The Tinctures and Implicit Quantification over Worlds

In Paul Forster & Jacqueline Brunning (eds.), The Rule of Reason: The Philosophy of C.S. Peirce. University of Toronto Press 96-119 (1997)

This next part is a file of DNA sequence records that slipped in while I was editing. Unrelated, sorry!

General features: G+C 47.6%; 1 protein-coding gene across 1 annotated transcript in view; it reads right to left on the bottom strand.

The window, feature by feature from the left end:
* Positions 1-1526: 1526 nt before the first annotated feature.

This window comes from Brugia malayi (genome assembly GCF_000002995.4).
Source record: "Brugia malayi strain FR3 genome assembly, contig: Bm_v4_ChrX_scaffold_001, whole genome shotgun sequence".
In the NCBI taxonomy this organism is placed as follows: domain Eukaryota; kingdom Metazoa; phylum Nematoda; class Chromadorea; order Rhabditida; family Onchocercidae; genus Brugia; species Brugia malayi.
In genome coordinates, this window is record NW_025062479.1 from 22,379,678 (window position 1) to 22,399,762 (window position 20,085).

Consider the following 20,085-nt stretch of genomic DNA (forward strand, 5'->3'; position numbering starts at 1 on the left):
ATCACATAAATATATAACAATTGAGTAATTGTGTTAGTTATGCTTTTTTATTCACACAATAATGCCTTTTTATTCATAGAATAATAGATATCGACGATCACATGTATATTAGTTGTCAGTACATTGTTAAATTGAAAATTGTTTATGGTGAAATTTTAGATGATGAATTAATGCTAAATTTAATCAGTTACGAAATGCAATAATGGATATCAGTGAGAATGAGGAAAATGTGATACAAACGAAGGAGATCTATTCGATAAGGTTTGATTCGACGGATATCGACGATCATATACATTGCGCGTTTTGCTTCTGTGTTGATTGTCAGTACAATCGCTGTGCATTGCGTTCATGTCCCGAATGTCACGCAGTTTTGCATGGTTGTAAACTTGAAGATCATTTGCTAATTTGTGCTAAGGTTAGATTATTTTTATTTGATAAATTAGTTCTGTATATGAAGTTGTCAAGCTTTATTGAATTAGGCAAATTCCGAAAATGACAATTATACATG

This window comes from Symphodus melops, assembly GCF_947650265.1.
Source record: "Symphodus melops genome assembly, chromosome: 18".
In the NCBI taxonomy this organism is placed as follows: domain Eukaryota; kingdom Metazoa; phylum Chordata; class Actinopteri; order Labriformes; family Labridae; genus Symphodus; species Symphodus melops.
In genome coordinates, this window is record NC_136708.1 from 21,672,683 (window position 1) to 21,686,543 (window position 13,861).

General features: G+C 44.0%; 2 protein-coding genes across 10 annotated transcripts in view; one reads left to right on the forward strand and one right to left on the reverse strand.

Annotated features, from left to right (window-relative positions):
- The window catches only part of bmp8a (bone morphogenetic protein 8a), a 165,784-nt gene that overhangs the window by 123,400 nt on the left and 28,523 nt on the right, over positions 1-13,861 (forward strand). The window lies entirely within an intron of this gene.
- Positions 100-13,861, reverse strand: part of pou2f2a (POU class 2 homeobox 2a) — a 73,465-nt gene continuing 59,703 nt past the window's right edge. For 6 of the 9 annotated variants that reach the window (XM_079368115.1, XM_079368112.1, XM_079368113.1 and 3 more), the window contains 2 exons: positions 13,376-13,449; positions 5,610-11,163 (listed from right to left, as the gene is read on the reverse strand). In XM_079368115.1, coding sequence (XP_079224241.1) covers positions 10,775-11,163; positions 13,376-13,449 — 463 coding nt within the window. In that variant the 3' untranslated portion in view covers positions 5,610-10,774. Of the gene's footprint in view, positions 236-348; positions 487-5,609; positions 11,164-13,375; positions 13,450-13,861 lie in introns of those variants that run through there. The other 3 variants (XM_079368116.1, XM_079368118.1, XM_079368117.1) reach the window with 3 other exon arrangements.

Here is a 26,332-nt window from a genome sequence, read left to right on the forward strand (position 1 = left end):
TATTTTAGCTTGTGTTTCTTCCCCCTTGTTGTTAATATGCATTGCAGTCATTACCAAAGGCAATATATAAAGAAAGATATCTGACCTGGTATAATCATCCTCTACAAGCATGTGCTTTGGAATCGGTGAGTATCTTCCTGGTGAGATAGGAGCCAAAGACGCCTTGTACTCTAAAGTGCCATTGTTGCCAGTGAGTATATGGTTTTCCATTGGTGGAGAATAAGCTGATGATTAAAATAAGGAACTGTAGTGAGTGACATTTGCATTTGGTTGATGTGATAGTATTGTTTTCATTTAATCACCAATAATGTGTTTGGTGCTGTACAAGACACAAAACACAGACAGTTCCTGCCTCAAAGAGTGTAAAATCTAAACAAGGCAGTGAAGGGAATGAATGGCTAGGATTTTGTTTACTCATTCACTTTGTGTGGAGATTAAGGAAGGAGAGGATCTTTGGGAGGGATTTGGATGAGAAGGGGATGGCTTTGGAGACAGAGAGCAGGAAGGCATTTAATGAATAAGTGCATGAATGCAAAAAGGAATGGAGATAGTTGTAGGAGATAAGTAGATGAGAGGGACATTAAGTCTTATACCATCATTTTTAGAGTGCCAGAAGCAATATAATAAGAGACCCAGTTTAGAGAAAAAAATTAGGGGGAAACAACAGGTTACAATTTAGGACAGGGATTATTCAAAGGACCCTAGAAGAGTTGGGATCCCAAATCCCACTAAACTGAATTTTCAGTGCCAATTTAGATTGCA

Jay Zeman one must keep a bright lookout for unintended and unexpected changes thereby brought about in the relations of different significant parts of the diagram to one another. Such operations upon diagrams, whether external or imaginary, take the place of the experiments upon real things that one performs in chemical and physical research. Chemists have ere now, I need not say, described experimentation as the putting of questions to Nature. Just so, experiments upon diagrams are questions put to the Nature of the relations concerned (4.530). 1 The diagrammatic nature of mathematical reasoning suggests that as my power to create diagrams increases, so too will my capacity for fruitful mathematical reasoning. Peirce's own work involved an unending series of experiments with different diagrammatic notations, all interesting, some difficult, some extremely fruitful. And the diagrammatic notations available are not only a function of some kind of “internal mental activity.” As Dewey has noted, “Breathing is an affair of the air as truly as of the lungs; digesting an affair of food as truly as of tissues of stomach” (Dewey, 15); so analogously is mathematical reasoning an affair of the diagrams available as truly as of the “mind” (which is then not limited to something inside the head, but includes the relevant diagrams, “external” as well as “internal”); so does mathematical reasoning have its “alembics and cucurbits” just as surely as does chemistry. In doing mathematical reasoning, we make of the diagrams “instruments of thought,” and advances in the technology of diagrams can directly affect our patterns of reasoning. I can imagine Peirce spending hours (and dollars) in a modern artists' supply store.
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